The demise of print

Amazon Kindle recently introduced their new and improved Kindle 2 wireless reading device which appears to be an improvement over the original design. Although not yet available in Canada (what’s new!) the Kindle appears to be the precursor to a new wave in data distribution and may eventually replace the printed page and a number of other devices including iPods, laptop computers and the ubiquitous Blackberry. Of course, this won’t happen overnight and it may not be the Kindle that does the job but it points in the direction we’re heading and gives us a peek at how we may read books, newspapers, magazines, flyers and anything else presently printed on paper. Imagine plugging the device into a dock connected to the internet, downloading your customised daily paper or magazine subscription and reading it when convenient. Want to buy a paper or magazine during the day? Pay the vendor, plug your unit into the available dock and download to your device. Easy and cheap. Imagine the savings for paper, ink, distribution and all the other costs applied to printed materials. Engineers are presently working on something called e-paper which may make hardware like the Kindle even more portable than the paperback sized units they presently are. The next wave of hardware might do to the publishing companies what MP3s and the iPod have done to the music industry, anyone will be able to publish and sell their books, manuals and short stories online without having to find a publisher to print and distribute their materials. That can be done now of course using PDFs and a web site, but the distribution, payment systems and display options are lacking and preclude most of us from actively purchasing our reading materials that way. Wouldn’t it be great to have one piece of hardware that does it all…music, books, telephone, internet, texting and more. I wonder how people will use this future device to annoy me on the Westcoast Express?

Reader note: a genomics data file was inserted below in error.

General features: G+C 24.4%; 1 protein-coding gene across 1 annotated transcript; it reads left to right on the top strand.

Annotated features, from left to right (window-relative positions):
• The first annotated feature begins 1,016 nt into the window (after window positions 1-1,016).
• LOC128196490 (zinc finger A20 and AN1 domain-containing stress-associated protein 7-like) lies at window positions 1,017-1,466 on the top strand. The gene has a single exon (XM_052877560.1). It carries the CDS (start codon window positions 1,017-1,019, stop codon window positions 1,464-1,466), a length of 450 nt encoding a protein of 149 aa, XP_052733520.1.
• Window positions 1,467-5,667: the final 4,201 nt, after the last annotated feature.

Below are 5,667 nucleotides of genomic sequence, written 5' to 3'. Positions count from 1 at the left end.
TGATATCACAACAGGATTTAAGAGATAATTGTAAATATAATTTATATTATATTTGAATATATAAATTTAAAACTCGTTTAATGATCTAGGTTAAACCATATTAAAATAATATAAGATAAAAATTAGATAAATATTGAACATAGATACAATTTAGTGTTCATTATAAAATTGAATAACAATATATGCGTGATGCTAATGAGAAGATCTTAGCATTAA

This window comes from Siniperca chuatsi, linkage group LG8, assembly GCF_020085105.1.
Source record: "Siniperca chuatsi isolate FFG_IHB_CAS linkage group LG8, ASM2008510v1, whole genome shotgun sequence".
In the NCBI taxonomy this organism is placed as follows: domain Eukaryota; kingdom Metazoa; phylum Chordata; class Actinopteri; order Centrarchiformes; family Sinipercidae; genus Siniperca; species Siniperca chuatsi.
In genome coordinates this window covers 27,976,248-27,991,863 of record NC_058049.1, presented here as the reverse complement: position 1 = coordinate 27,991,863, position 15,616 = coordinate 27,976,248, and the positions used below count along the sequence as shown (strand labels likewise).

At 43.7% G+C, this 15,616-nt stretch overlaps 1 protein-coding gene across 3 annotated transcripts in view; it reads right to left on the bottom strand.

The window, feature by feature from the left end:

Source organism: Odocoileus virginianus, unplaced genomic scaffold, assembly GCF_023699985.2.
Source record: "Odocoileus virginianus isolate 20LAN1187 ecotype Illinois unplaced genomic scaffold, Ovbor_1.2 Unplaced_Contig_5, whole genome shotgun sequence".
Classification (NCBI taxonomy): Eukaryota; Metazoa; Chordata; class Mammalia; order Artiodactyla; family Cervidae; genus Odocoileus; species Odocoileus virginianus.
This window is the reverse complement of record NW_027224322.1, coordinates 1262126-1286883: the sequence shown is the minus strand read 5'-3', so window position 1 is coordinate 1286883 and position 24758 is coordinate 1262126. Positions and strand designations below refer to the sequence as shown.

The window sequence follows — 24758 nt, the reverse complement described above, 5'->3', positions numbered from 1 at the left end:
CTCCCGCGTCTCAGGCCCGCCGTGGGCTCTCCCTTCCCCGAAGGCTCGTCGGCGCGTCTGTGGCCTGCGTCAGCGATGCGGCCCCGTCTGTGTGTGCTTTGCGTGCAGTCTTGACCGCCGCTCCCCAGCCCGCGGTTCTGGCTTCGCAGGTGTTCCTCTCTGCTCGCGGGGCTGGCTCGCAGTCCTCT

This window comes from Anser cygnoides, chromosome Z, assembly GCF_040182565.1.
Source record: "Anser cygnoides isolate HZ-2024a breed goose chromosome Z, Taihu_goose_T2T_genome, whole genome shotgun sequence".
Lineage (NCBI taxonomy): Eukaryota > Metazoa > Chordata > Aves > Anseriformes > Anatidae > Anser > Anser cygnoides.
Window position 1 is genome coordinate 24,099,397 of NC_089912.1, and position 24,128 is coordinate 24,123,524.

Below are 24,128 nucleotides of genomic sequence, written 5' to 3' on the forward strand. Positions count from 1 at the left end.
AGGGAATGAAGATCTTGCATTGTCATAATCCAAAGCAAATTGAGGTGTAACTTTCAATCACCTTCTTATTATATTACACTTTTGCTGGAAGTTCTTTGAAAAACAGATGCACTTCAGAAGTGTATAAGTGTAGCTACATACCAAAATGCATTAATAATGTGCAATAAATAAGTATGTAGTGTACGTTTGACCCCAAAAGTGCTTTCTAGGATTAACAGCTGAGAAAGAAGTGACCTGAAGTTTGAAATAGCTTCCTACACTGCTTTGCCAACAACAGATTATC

1. Francis Lemieux   •  

    There would be downsides. You would have to buy the thing, carry it around with you and worry about it. Like laptops and cel phones, new models will become obsolete after a year or so. How would the newspapers and other media make money if their publications are free? Ads I guess. I guess the $1 charged for a paper doesn’t come close to paying for the cost to print it.

    • admin   •     Author

      The portability factor will be addressed as e-paper is developed to fold and tuck into a pocket, purse or briefcase. Flexibility is proving to be more challenging to engineers than any other issue which is what is holding up progress and more acceptance of portable reading devices for the reasons you noted. Publications would continue to charge for their products although they would cost less due to the lack of print costs and greatly reduced distribution fees. Advertising would still play an important part of most publications because, as you also mentioned, the cost of a newspaper may not even cover the cost of newsprint much less the production costs. I have no doubt the technology will evolve much as we’ve seen the phonograph record evolve into the MP3 player over the last 20 years.

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